Once again=) I´m getting curious. Are you talking about "korpikommunisti"? This battle that went through from 1945-1948?
I am talking about the civilians who ended up on the territory captured by the Red Army in 1939 in Suomussalmi area. They were moved to a labour camp in Kinetzma (Kintismäki) in some 100-150 kilometers eastwards into Eastern Karelia. Some people went there voluntarily, believing Soviet propaganda that life in USSR was better than in Finland (as I mentioned, economic situation on the Finnish side of the border in Suomussalmi was quite bad in 1920s and 1930s). Quite many Finns died in that camp of starvation, but the Russians did not have much food for themselves, so it was not a planned extermination of civilians but bad planning of the whole affair by the Russians. according to different estimates 14-20 people died in the camp of hunger and several more died onthe way back to Finland.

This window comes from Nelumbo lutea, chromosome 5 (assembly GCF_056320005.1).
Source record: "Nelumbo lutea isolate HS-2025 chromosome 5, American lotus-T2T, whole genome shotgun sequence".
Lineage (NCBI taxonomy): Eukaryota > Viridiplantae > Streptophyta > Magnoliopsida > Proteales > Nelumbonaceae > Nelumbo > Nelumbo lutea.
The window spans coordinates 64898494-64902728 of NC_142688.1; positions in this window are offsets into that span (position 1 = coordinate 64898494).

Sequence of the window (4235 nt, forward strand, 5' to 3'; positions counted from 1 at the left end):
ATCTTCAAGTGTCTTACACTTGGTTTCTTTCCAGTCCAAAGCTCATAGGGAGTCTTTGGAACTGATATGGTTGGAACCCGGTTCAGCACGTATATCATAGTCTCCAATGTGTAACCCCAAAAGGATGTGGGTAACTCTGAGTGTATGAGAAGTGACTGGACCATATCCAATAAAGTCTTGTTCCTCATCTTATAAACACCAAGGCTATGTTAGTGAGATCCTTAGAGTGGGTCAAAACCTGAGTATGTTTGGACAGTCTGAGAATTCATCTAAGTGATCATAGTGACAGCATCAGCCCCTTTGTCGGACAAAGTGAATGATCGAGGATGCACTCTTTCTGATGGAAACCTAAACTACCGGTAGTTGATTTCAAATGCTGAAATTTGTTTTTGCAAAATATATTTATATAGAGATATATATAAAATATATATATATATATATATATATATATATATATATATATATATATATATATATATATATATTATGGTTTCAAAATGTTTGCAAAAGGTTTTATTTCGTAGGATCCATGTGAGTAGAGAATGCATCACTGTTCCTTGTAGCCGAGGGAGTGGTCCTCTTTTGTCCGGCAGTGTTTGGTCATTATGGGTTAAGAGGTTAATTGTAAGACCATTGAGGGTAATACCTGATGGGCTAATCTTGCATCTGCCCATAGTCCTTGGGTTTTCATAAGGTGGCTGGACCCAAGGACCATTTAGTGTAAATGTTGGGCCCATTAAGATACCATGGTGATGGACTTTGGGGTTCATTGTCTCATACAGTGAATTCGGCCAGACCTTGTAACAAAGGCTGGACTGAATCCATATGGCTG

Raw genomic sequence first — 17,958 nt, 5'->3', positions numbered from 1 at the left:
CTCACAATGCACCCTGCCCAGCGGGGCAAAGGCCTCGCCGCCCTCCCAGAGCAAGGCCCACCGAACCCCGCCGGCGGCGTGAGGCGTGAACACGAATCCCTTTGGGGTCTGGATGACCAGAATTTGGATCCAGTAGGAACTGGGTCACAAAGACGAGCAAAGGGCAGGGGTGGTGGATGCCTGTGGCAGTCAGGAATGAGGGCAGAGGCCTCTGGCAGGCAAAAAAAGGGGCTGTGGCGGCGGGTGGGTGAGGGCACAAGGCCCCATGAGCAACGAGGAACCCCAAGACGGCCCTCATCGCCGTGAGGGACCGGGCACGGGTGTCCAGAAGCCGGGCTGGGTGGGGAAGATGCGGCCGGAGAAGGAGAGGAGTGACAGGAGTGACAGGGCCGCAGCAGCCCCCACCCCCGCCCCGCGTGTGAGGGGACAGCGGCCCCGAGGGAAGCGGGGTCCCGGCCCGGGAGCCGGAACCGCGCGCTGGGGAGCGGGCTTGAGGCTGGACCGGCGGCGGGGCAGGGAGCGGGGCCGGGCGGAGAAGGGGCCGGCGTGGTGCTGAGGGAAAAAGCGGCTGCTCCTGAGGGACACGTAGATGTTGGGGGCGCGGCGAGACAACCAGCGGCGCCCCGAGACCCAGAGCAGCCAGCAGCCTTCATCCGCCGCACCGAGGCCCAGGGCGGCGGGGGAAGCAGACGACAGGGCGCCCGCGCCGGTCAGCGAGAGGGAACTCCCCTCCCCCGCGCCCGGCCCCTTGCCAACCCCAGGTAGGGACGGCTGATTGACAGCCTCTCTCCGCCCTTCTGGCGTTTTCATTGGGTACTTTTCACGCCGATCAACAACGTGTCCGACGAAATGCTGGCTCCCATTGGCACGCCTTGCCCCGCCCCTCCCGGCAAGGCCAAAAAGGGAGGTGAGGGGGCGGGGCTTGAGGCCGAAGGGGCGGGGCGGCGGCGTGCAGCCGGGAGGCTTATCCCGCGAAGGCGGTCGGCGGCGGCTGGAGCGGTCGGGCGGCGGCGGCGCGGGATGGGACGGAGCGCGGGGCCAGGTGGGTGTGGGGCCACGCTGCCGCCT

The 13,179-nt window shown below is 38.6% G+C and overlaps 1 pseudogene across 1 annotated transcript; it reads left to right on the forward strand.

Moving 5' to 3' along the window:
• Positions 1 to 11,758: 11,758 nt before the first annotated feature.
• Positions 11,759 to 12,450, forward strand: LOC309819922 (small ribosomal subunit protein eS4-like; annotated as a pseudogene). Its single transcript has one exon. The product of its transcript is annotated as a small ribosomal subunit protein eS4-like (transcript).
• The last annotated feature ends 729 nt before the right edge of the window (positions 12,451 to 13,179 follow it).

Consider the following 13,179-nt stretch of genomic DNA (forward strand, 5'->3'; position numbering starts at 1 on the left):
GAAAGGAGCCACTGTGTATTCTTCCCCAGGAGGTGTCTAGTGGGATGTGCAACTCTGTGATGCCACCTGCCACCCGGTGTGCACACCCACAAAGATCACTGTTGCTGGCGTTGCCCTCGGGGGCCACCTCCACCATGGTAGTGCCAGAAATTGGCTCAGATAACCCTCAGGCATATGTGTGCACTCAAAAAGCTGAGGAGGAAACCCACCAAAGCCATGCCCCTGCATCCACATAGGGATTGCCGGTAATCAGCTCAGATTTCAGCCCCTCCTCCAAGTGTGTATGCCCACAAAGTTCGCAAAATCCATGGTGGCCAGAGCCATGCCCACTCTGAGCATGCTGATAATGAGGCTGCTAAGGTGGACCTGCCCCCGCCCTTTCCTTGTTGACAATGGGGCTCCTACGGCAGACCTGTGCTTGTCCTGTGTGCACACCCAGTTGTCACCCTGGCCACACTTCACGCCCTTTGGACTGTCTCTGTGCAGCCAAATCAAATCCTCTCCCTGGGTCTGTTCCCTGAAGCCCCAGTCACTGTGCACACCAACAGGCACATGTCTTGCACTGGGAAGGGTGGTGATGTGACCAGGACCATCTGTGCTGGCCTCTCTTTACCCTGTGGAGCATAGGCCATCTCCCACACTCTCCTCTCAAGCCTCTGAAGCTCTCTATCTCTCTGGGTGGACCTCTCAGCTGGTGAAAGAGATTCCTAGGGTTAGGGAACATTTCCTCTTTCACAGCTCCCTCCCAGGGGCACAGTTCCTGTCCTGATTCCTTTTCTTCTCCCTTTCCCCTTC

After the end of Winter War, an agreement was reached by the Finnish and Soviet goverments about return of civilians to their homes. Out of those who went to Kintezma only 5 decided to stay in USSR, the rest went back to Finland. There 26 Finns were sentenced to different prison terms for state treason and cooperation with the Soviet authorities.
Source: Hostages of Winter War by Sergei Verigin, Einar Laidinen and Jussi Kämäräinen, Petrozavodsk - Joensuu - Suomussalmi 2004
The fact is most, virtually all, mature male Finns who emigrated from Finland or USA to USSR during the 1930's was eliminated.
The same is true about almost everyone who came to live into Soviet Union from abroad in 1920-1930s. One exception that I can think of is a Swedish communist who went to Russia in 1920s, then served in Red Army in WWII as a propaganda officer and then lived peacefully till the end of his life in Leningrad/St Petersburg, teaching Scandic languages in Leningrad University.
This is true. But how many of them was able to return to Finland ?
all of them as per agreement between Finnish and Soviet governments. See the brief note above.
with best regards,